RESULTS AND DISCUSSION
The three wheat varieties HD 2851, HD 2932 and HD 2967 present an interesting aspect of the existence of positive and significant correlation among various metric traits in these varieties [Table 1]. Grain yield is positively correlated with shoot height, tiller number, vegetative dry matter content, and reproductive dry matter content and biological yield. Positive correlation of grain yield with shoot height has been reported by other workers ,,,,,. Similarly, positive correlation with tiller number has also been reported in different wheat genotype ,,,. Vegetative dry matter content and reproductive dry matter content are positively correlated with tiller number, grain yield and biological yield. Both these traits have insignificant negative correlation with plant height. Biological yield is positively correlated with tiller number, grain yield, and vegetative dry matter content and reproductive dry matter content. Positive correlation between biological yield and grain yield suggest that grain yield can be increased by increasing biological yield as it would help to accumulate more photosynthates to developing grain. This result concurs with the findings of many investigators , , , ,,. Correlation between 1000 grain weight and grain yield is insignificant.Insignificant correlation between grain weight and grain yield has been reported in other bread wheat varieties ,, . Partial correlation also indicates that significant and positive correlation retains between grain yield and shoot height and insignificant correlation persists between grain yield and grain weight even when the influence of various metric traits studied are partialled out one by one [Table 2]. Likewise the correlation between grain yield and vegetative dry matter content; and grain yield and biological yield stays significant and positive when the influence of shoot height, tiller number and grain weight are partialled out one by one [Table 3]. Significant correlation exists between grain yield and tiller number when the influence of shoot height, grain weight and vegetative dry matter content is partialled out. Keeping grain yield as the dependent variable and other traits shoot height, tiller number, grain weight, vegetative dry matter content, reproductive dry matter content and biological yield as the independent variable, the coefficient of multiple correlation values are high, positive and significant[Table 3]. This indicates a high dependence of the variance in grain yield over the variances in the above mentioned traits. However, the correlation between grain yield and tiller number is insignificant in association with trait grain weight [Table III]. Thus, these traits appear to have low contribution to the variance in grain yield. The positive correlation between grain yield and shoot height clearly indicate that increase in grain yield will be accompanied by increase in shoot height.The increase in shoot height is not useful as the partitioning of the resources may lose balance and tilt towards shoot height increments ,. The positive correlation of grain yield with vegetative dry matter content and biological yield supports this contention. This contention is further supported by the existence of positive correlation among vegetative dry matter content, reproductive dry matter content and biological yield in the three wheat varieties. Partial correlations and multiple correlations also indicate strong dependence of grain yield over shoot height, tiller number, vegetative dry matter content and biological yield. Vegetative dry matter content and biological yield being exponential components of shoot height and negatively correlated with shoot height, therefore, the correlation studies in HD 2851, HD 2932 and HD 2967 for various metric traits indicate that the increase in grain yield is possible in these varieties through breeding for an increase in effective tiller numbers of wheat genotypes, high reproductive dry matter content, vegetative dry matter content and biological yield.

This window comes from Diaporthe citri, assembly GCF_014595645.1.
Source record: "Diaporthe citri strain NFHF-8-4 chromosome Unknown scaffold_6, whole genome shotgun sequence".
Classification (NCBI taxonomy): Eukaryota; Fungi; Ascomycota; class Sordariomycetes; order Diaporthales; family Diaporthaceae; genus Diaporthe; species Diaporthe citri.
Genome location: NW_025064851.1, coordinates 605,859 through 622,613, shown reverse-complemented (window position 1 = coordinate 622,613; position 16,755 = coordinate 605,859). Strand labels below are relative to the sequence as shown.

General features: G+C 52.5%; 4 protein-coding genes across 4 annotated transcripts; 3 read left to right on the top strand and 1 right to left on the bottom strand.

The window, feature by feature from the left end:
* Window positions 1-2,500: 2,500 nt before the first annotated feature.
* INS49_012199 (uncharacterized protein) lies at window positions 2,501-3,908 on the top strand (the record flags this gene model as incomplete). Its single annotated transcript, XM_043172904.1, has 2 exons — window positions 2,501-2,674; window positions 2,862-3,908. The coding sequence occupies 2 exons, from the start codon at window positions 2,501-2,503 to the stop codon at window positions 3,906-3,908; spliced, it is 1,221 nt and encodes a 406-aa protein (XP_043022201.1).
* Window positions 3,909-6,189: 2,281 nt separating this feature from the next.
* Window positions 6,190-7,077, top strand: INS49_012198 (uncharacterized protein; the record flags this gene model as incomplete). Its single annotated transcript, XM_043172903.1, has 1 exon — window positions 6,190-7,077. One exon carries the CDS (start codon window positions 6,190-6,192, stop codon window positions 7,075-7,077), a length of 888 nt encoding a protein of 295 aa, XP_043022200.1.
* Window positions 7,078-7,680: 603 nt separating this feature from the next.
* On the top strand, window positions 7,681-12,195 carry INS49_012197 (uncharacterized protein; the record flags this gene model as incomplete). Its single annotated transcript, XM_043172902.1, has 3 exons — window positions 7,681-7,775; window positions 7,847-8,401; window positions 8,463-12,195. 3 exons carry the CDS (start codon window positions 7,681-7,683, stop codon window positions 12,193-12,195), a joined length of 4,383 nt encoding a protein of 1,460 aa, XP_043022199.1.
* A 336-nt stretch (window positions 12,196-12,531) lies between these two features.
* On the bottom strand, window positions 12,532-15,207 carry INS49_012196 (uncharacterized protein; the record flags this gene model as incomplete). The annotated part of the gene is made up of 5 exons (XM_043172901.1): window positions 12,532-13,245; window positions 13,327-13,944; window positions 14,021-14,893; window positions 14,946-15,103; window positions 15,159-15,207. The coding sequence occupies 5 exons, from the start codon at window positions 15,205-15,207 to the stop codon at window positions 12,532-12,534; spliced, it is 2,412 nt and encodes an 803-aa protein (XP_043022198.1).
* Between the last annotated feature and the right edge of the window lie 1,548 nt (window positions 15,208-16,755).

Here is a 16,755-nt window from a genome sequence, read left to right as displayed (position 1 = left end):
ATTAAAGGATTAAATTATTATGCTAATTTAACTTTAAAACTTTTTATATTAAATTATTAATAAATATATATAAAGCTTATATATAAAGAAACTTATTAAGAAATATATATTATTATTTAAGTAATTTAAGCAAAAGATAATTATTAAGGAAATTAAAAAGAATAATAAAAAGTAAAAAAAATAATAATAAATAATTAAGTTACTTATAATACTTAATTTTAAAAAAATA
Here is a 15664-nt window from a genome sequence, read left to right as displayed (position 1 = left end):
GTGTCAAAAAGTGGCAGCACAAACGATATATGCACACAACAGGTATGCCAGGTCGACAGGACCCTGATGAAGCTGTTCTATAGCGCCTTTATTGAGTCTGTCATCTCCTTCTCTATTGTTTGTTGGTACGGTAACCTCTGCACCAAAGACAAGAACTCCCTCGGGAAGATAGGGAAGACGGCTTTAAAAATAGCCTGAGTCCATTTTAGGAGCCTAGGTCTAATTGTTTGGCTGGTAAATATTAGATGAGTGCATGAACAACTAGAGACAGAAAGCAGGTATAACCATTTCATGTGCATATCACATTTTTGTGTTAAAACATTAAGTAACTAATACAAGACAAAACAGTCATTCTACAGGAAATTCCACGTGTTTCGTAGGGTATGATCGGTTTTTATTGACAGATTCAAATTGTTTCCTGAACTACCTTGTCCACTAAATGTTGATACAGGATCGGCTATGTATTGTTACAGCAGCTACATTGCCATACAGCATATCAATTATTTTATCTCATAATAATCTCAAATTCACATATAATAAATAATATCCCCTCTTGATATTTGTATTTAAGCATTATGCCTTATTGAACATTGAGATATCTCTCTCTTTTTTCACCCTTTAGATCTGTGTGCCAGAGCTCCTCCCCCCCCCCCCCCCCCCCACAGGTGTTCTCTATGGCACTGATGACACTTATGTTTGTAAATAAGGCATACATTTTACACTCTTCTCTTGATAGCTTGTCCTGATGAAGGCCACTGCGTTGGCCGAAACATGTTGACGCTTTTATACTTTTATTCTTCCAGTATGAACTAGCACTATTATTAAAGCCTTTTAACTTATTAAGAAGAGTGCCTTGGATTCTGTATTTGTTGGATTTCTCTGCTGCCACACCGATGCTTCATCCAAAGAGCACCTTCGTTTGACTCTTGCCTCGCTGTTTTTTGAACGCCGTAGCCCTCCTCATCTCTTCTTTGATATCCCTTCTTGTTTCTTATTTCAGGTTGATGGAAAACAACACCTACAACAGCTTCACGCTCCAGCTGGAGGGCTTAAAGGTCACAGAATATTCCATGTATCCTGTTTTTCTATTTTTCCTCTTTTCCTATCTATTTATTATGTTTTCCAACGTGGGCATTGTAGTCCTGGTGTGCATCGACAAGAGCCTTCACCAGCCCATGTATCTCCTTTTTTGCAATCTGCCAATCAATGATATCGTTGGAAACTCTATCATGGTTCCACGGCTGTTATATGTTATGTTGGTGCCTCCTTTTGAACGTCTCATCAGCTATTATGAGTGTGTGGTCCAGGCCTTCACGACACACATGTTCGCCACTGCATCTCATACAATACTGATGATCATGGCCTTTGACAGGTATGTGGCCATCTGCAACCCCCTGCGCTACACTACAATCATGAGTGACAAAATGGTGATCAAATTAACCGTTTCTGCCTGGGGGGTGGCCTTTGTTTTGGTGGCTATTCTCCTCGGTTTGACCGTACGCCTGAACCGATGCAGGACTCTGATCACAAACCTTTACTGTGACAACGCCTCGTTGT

Based on the correlation studies, it is recommended that the increase in grain yield in HD 2851, HD 2932 and HD 2967 is possible through breeding for an increase in effective tiller numbers, high reproductive dry matter content, vegetative dry matter content and biological yield.
The authors acknowledge the immense help received from the scholars whose articles are cited and included in references of this manuscript. The authors are also grateful to authors / editors / Publishers of all those articles, journals and books from where the literature for this paper has been reviewed and discussed.